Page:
How Norway can change your eating and drinking habits

How Norway can change your eating and drinking habits
Are you a fan of brunost? Photo: Geshas/Depositphotos
People's habits change in subtle ways when they move abroad, but how does Norway affect eating and drinking? We asked The Local Norway readers.

When you first move abroad it’s likely you’ll still be craving baked beans and pouring milk into your tea (well, maybe not everyone – but I still do both of these after many years).

Here are some of the ways Norway has changed your eating and drinking habits. Thank you for your responses!

“I eat less Greek yoghurt because dairy products are so expensive. Compared to the UK, it’s more than four times the cost for one litre making an everyday item into a luxury food,” Peter, who lives in Oslo, wrote.

“I freeze more food so that it can be used later. I buy food from different retailers. I guess I see what’s in season and go for that. As a vegetarian, I tend to go for variety and that isn’t something I see in your average Rema 1000,” he added.

Peter wasn’t the only person to suggest that less variety is available in Norwegian stores and that this affects the way they eat.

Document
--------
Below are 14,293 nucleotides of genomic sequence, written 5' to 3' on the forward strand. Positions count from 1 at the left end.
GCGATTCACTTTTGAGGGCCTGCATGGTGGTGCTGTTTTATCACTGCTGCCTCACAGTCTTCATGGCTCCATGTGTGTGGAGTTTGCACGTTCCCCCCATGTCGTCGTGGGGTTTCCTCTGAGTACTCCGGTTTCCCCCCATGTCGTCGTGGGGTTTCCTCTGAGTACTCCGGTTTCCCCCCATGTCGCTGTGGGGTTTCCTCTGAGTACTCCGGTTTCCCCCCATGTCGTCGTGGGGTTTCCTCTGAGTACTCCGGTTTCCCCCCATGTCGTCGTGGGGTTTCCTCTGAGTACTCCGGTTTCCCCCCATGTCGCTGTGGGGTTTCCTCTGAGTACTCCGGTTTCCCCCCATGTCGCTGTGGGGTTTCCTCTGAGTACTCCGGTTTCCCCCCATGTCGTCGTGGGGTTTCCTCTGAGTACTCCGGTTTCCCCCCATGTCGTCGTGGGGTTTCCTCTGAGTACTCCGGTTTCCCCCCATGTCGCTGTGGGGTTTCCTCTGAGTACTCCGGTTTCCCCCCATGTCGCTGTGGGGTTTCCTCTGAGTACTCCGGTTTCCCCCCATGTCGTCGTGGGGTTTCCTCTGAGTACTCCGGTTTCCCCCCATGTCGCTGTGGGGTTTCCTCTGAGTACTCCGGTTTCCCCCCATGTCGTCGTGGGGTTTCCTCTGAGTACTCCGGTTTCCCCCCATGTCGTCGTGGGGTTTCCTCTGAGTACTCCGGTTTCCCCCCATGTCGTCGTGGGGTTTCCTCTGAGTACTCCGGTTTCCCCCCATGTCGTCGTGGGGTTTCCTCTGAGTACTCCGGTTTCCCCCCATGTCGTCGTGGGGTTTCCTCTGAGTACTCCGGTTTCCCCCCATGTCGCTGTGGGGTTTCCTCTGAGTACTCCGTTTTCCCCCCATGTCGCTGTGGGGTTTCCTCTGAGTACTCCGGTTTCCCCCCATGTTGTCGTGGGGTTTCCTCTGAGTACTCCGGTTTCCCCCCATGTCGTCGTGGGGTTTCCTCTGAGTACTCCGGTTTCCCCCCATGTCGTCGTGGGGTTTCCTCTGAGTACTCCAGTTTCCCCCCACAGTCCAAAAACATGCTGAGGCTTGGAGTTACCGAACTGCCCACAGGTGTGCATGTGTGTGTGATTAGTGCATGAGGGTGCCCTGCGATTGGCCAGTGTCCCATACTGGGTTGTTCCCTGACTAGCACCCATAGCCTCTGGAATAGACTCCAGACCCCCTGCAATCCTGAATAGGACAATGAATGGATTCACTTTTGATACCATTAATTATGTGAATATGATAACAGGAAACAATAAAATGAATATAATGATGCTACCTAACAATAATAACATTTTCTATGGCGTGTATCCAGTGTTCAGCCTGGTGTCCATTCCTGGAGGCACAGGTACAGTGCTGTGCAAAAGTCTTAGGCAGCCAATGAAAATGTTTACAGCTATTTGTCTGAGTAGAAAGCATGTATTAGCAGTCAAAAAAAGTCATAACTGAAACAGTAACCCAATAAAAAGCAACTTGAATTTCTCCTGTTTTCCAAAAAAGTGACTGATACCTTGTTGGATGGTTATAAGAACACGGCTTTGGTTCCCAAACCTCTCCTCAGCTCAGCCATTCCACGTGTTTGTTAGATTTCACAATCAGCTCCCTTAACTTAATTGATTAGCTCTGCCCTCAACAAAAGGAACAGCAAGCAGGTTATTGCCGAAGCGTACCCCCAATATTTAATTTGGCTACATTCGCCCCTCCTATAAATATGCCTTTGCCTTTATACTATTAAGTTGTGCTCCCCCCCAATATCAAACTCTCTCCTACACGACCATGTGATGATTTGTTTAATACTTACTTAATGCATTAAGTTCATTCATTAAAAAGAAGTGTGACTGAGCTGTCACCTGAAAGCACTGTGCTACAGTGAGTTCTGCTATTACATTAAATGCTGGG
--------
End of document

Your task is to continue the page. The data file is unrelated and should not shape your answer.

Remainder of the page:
“We need to improvise with available things. Many products, fruits and spices are not available,” wrote Boban Vesin, who lives in Tønsberg.

“We miss sausages, and a bigger variety of meat,” Vesin said.

But overall the effect of Norway on eating habits – in particular healthy eating habits – was described positively in the responses we received.

Grønlands Torg in Oslo. Photo: Depositphotos

“I eat a LOT more fish,” one reader, Katalin Banyai of Frederikssund, wrote, although she also mentioned that fruit and vegetables were of worse quality in Norway than in previous places of residence.

“I eat way less sugary and salty snacks since they are so expensive in Norway. I have also quit eating fast food since there isn’t one on every corner like home,” wrote Ólöf Magnúsdóttir, who lives in Østfold.

“Unfortunately I also eat less organic food since moving here because the selection in normal grocery stores is very little, to nothing. Something I wish will improve in the future,” she added.

Other readers echoed those sentiments.

“(I have) managed to eat less fast food and more healthier food (since moving to Norway),” wrote Aini Hanafiah from Indonesia.

What of traditional Norwegian food or eating traditions? We also asked readers whether any specific culinary habits had rubbed off on them.

“Having ‘turkaffe’ [Norwegian hiking coffee, ed.] is nice, accompanied with skillingsboller [cinnamon rolls], vafler and kvikklunsj,” Hanafiah wrote.

Two readers named traditional Christmas dish svineribbe (pork belly) as their favourite Norwegian eating habit.

“Ribbe… are so delicious and crispy,” one reader, Penny, wrote in her response.

Mysost or brunost, Norway’s famous brown cheese, got a couple of mentions – if indirect ones.

Brown cheese on waffles and cardamon in boller [rolls] were named by Peter as his favourite tastes of Norway.

“We like candies, crackers and Norwegian cheese,” Vesin wrote.

Meanwhile, Magnúsdóttir proclaimed Sørlanda chips as “probably the best snack ever made”.

READ ALSO: What are the best ways to save money in Norway?